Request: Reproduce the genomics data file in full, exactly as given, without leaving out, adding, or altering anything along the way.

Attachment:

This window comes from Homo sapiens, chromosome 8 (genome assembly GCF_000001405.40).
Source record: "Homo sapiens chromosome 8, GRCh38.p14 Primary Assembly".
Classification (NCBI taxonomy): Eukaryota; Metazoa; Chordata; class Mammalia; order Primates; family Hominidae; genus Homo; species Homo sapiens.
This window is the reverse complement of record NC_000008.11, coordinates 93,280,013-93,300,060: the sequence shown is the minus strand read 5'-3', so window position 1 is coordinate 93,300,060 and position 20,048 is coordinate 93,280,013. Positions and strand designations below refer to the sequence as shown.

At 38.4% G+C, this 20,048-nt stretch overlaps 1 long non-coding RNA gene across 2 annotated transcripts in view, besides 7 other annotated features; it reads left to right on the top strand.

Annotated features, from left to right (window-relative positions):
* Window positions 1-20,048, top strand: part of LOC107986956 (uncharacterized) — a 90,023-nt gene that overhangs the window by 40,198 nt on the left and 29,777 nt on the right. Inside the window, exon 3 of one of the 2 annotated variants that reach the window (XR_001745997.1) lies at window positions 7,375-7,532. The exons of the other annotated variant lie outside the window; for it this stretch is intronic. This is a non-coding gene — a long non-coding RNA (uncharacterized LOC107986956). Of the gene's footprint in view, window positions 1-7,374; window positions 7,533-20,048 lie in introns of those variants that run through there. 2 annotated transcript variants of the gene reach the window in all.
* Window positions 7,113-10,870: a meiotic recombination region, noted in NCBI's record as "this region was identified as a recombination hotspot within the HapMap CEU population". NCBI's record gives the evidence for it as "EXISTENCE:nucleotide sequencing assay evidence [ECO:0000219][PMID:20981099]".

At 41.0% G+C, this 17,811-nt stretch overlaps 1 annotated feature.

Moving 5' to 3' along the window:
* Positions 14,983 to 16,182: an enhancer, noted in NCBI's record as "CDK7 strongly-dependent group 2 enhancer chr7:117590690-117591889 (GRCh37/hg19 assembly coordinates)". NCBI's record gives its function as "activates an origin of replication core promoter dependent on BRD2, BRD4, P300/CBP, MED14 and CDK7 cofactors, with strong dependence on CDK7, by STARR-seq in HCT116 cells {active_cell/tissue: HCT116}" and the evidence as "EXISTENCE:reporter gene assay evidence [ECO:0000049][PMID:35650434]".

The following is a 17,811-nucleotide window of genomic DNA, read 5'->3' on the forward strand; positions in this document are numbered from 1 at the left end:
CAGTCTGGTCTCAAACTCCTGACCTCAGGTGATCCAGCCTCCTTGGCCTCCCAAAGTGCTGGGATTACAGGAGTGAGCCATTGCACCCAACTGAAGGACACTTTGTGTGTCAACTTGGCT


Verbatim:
This window comes from Homo sapiens, chromosome 8 (genome assembly GCF_000001405.40).
Source record: "Homo sapiens chromosome 8, GRCh38.p14 Primary Assembly".
Classification (NCBI taxonomy): Eukaryota; Metazoa; Chordata; class Mammalia; order Primates; family Hominidae; genus Homo; species Homo sapiens.
This window is the reverse complement of record NC_000008.11, coordinates 93,280,013-93,300,060: the sequence shown is the minus strand read 5'-3', so window position 1 is coordinate 93,300,060 and position 20,048 is coordinate 93,280,013. Positions and strand designations below refer to the sequence as shown.

At 38.4% G+C, this 20,048-nt stretch overlaps 1 long non-coding RNA gene across 2 annotated transcripts in view, besides 7 other annotated features; it reads left to right on the top strand.

Annotated features, from left to right (window-relative positions):
* Window positions 1-20,048, top strand: part of LOC107986956 (uncharacterized) — a 90,023-nt gene that overhangs the window by 40,198 nt on the left and 29,777 nt on the right. Inside the window, exon 3 of one of the 2 annotated variants that reach the window (XR_001745997.1) lies at window positions 7,375-7,532. The exons of the other annotated variant lie outside the window; for it this stretch is intronic. This is a non-coding gene — a long non-coding RNA (uncharacterized LOC107986956). Of the gene's footprint in view, window positions 1-7,374; window positions 7,533-20,048 lie in introns of those variants that run through there. 2 annotated transcript variants of the gene reach the window in all.
* Window positions 7,113-10,870: a meiotic recombination region, noted in NCBI's record as "this region was identified as a recombination hotspot within the HapMap CEU population". NCBI's record gives the evidence for it as "EXISTENCE:nucleotide sequencing assay evidence [ECO:0000219][PMID:20981099]".

At 41.0% G+C, this 17,811-nt stretch overlaps 1 annotated feature.

Moving 5' to 3' along the window:
* Positions 14,983 to 16,182: an enhancer, noted in NCBI's record as "CDK7 strongly-dependent group 2 enhancer chr7:117590690-117591889 (GRCh37/hg19 assembly coordinates)". NCBI's record gives its function as "activates an origin of replication core promoter dependent on BRD2, BRD4, P300/CBP, MED14 and CDK7 cofactors, with strong dependence on CDK7, by STARR-seq in HCT116 cells {active_cell/tissue: HCT116}" and the evidence as "EXISTENCE:reporter gene assay evidence [ECO:0000049][PMID:35650434]".

The following is a 17,811-nucleotide window of genomic DNA, read 5'->3' on the forward strand; positions in this document are numbered from 1 at the left end:
CAGTCTGGTCTCAAACTCCTGACCTCAGGTGATCCAGCCTCCTTGGCCTCCCAAAGTGCTGGGATTACAGGAGTGAGCCATTGCACCCAACTGAAGGACACTTTGTGTGTCAACTTGGCT